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Condition Report 4:
Stepping Out of Line; Art Collectives
and Translocal Parallelism

Envisioned by Koyo Kouoh, Marie Helene Pereira,
and Dulcie Abrahams Altass of RAW Material Company, Dakar
Su sanxleẽn booloo wot wer /
Ants come together to find wellbeing
Béy, bu àndul ak béy, ànd ak cere /
Goats who leave the herd,
find themselves in the company of couscous
Wolof proverbs

Above our heads, this very second, thousands upon thousands of birds are flying in flocks. From the lightest shift in the incline of feathers is born a collective moment that allows for protection and efficacy whilst flying over great distances.


From the ground, there appears to be perfect synchronicity within these flock movements, a marvel that scientists are still trying to understand. A flick of a wing, banal on its own, is the genesis of significant impact when performed with other, similar winged beings. This fascinating and naturally occurring activity is a useful starting point for Condition Report 4: Stepping out of line; Art collectives and trans-local parallelism, which exists as a forum for addressing practices and forms of production that take the cooperating, non-hierarchical group as a guiding principle.


The fourth edition of RAW Material Company’s biannual symposium program exploring the artistic landscape in Africa and beyond, CR4 delves into examples of collectivity both historic and contemporary to assess the scope of change possible through the ignition of our interconnectedness. Dreams of cooperation are not always fulfilled, and we acknowledge that the same spirit of resistance, survival, or predation that facilitates collective action can wane or backfire, leaving members out of formation. Yet the aesthetic, physical, and social fields of intervention that are the focus and fodder of collectives merit attention, particularly given the role they play in the seismic movements that are the focus of DAS 2020. This symposium, through its form and content, opens up the different lines of inquiry that emerge from collective practice, with a particular focus on webs of international solidarities. Writers and curators are in dialogue with members of collectives, allowing both critical analysis and historical production to sit side by side with practice.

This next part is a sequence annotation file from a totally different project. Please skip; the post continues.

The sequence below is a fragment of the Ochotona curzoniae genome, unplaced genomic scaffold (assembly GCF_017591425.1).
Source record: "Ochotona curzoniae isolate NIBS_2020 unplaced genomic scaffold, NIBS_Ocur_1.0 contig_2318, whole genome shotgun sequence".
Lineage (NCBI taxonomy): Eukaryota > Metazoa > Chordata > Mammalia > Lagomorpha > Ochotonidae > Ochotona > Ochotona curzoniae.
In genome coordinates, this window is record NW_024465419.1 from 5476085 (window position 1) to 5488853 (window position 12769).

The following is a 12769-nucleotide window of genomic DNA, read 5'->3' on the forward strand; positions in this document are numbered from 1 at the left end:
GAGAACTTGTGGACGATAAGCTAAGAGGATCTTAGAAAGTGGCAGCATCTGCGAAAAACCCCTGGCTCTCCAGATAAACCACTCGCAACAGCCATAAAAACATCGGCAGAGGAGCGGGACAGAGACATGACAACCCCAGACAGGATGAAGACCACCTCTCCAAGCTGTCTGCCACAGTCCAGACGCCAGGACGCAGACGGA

We begin with an investigation into the formal aesthetic of the collective and the forms, structures, and shapes that emerge both organically and strategically when we flock together. Drawing on both traditions of Bengali ensemble music and the Senegalese Penc – a structure for community dialogue – allows us to enact collective forms and give shape to this coming together. Moreover, the space we use in Dhaka is designed to let the outside in and vice versa, an acknowledgment of the large number of collective practices that are currently threatened by the displacement of entire communities for economic or climatic reasons, who are thus separated from the material space that plays an active role in the affirmation of collective existence. Moving from concerns around form, the conversation will unpack different propositions for making histories of collective practice and collective practices of making histories. Polyphonic in their very nature, collective movements have proven complex to anchor in any one narrative. Members may tell different and contradictory stories, highlighting aspects of particular relevance to their own journey or the wider circles within which they move, beyond the sphere of the collective itself. And yet we know that these stories must be told. If we accept this reality, can we think of the generative space between the swarm behavior of two neighboring bees? What historiographical approaches are necessary for unearthing and learning from gossip, witness accounts, and inconsistency? As articulated by Elvira Dyangani Ose, how can we ‘claim history as a participatory experience’? International collectivism can at times be even harder to map, across linguistic lines and countries with differing relationships to the archive, and yet we must learn to become more supple and more creative in our historiographical methodology if we want to do justice to these histories. Engaging in a more frontal manner with the contemporary moment and the crescendo of interest within both the art world and the fields of social sciences and humanities in collectives and collectivism – indeed as a fully-fledged ‘ism’ – we will also ask questions related to the relationship between collective practice and economy. Are visions of commons and non-hierarchical labor structures purely utopian within a global, late-capitalist order? Must collectives shun capitalism completely to be legitimate, or is it that collective practice must fall on either side of a state/ private dichotomy? How do collectives create models of institutions that disrupt this opposition? How do collectives engage with informal and bartering economies to survive, produce, and endure, and what lessons can be learned from these strategies? Challenging traditional notions of authorship and therefore ownership, artist collectives also challenge and reject the vision of the mythical, singular, and historically male artist, drawing attention to the plurality of skills and efforts needed to generate and support a project. Continuing in this vein, it is worthwhile to pause on how collective practice can influence how formal institutions function, and to consider to what ends and through which channels we can create new alliances of support across domains. Many collectives also tend to have a shorter lifespan than formal institutions, and we will consider the death and dispersal of collectives as key moments in their existence. When birds disband from the flock formation, it signifies that the need that brought them together is no longer relevant; a danger has passed, or the aerodynamic support they provided one another has given sufficient time for rest. To be cognizant of how to collectively separate, shift energies, and acknowledge the end of a mission is a skill that will also be discussed; what happens after the seismic movement? Fundamentally, CR4 is an invitation to think about the ‘we’ and the forms of our relationships with one another. We will question and map strategies that allow the flock to fly and get the job done, and then to leave formation without injury, in a bid to open up this prescient field of study while learning and practising how we can live better together.